A law-and-order leaning United States Supreme Court has of late been wary of throwing out the death penalty on procedural grounds. Nonetheless it has not been reluctant to strike down capital punishment in specific cases raising valid constitutional questions.
The justices appeared to follow this rule of thumb with Tuesday's unanimous ruling overthrowing the death sentence of a convicted Texas killer and its reversal of the murder conviction of a Georgia killer.
John Satterwhite's constitutional right to a lawyer's aid was violated in the penalty phase of his Texas trial, the court held. And it was not the result of what is termed ``harmless error.''
But the court - by a 5-to-3 vote - also ruled that convicted murderers may be executed if states find that violation of their constitutional right to counsel is a result of harmless error.
This result is seen by some as a signal from the court that it will continue to rule on capital punishment on a case-by-case basis - rather than make sweeping rulings as to its constitutionality.
Despite strong pressure from civil rights groups to abolish executions in the US, the justices have repeatedly refused in recent decades to invalidate the death sentence as cruel or unusual punishment. Last term the court narrowly decided that even if there is evidence that capital prosecutions are brought in a racially biased manner, this was not just cause for abolition.
The court is expected to rule shortly on whether the death penalty may be imposed on convicted murderers who committed their crimes when under the age of 18.
Writing for the majority in Satterwhite v. Texas, Associate Justice Sandra Day O'Connor said a defendant facing a capital sentence is not automatically shielded from execution, even if his right to counsel has been violated when determining his continuing threat to society.
``We believe that a reviewing court can make an intelligent judgment about whether the erroneous admission of psychiatric testimony might have affected a capital sentencing jury,'' Justice O'Connor wrote.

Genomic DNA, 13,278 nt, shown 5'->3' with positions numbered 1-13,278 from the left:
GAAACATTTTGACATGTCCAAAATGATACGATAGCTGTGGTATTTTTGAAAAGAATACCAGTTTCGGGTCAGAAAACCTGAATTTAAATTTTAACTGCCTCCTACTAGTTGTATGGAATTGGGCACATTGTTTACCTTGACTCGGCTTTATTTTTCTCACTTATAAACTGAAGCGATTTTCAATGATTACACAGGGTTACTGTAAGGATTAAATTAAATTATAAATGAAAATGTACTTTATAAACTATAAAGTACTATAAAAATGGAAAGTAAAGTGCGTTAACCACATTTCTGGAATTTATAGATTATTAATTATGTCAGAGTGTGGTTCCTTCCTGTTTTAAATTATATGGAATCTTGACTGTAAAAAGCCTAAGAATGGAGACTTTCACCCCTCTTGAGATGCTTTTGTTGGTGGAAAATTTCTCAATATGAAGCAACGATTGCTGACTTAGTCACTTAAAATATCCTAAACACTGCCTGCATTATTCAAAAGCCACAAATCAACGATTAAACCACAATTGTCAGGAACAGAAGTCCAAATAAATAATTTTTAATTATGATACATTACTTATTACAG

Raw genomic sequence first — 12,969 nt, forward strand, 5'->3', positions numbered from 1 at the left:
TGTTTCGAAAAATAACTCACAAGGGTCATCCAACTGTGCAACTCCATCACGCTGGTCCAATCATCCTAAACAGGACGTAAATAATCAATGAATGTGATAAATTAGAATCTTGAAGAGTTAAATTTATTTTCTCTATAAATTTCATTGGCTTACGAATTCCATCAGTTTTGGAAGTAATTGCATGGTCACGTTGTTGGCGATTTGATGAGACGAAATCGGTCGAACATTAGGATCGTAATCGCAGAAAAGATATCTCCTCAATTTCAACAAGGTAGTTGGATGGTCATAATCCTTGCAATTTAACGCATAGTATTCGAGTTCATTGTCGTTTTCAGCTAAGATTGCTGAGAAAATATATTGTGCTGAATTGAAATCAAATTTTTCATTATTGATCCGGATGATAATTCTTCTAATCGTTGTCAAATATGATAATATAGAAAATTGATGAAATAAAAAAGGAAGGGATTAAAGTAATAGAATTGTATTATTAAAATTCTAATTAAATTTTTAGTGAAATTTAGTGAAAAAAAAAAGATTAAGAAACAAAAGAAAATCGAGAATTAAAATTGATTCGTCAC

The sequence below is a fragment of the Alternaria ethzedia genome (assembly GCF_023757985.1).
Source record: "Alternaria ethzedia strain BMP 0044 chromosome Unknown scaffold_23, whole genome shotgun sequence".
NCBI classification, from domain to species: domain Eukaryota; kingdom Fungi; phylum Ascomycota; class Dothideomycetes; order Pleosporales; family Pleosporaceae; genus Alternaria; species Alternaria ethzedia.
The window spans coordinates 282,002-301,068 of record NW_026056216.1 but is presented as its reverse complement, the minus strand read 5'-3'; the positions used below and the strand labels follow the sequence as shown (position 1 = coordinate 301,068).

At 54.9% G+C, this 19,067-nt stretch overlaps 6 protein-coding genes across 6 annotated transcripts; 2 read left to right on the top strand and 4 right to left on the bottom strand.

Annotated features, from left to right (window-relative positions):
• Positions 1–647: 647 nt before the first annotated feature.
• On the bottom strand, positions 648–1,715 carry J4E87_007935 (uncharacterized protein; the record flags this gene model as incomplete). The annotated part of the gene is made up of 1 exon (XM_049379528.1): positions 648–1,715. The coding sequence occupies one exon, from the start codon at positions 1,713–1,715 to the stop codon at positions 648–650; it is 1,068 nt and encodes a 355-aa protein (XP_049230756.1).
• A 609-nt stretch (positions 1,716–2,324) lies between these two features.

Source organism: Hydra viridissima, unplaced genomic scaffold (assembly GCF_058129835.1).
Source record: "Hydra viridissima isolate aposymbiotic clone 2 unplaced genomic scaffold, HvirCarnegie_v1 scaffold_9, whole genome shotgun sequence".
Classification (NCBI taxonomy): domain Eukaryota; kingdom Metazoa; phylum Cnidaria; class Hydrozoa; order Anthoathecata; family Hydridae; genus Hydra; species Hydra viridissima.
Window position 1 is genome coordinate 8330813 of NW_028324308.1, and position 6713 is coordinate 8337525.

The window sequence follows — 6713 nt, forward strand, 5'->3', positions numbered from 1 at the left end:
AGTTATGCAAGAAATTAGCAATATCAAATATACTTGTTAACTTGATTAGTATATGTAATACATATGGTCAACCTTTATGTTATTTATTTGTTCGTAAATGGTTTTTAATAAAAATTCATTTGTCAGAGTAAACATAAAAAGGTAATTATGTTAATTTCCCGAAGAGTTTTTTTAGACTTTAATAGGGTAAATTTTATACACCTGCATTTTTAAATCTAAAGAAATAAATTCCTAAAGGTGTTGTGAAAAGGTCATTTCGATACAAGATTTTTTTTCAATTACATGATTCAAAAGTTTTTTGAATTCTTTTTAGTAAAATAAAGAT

The high court ruled in 1981 that a defendant faced with state execution had the right to consult with a lawyer before submitting to psychiatric testimony to assess his potential future dangerousness.
Chief Justice William Rehnquist and Associate Justices Antonin Scalia, John Paul Stevens, and Byron White joined the majority.
Dissenting were Associate Justices Harry Blackmun, William Brennan, and Thurgood Marshall. The trio favored automatically striking down the death penalty in any case where a constitutional violation occurs.
Justice Marshall wrote: ``The unique nature of a capital sentencing determination should cause this court to be especially hesitant ever to sanction harmless-error review of constitutional errors that taint capital sentencing proceedings.''
Associate Justice Anthony Kennedy did not vote.
In the Georgia case, the justices unanimously reversed a lower appellate court ruling that a death sentence may be carried out although the juries that charged and convicted the defendant were selected in a manner that discriminated against blacks and women.
Specifically at issue was whether the defendant, Tony Amadeo, should have been allowed to raise the issue of discrimination in jury selection which his lawyers learned of only after the trial - or whether a state procedural rule should prevail which requires such objections to be raised before trial.
This ruling means that Georgia must give the defendant a new trial or free him.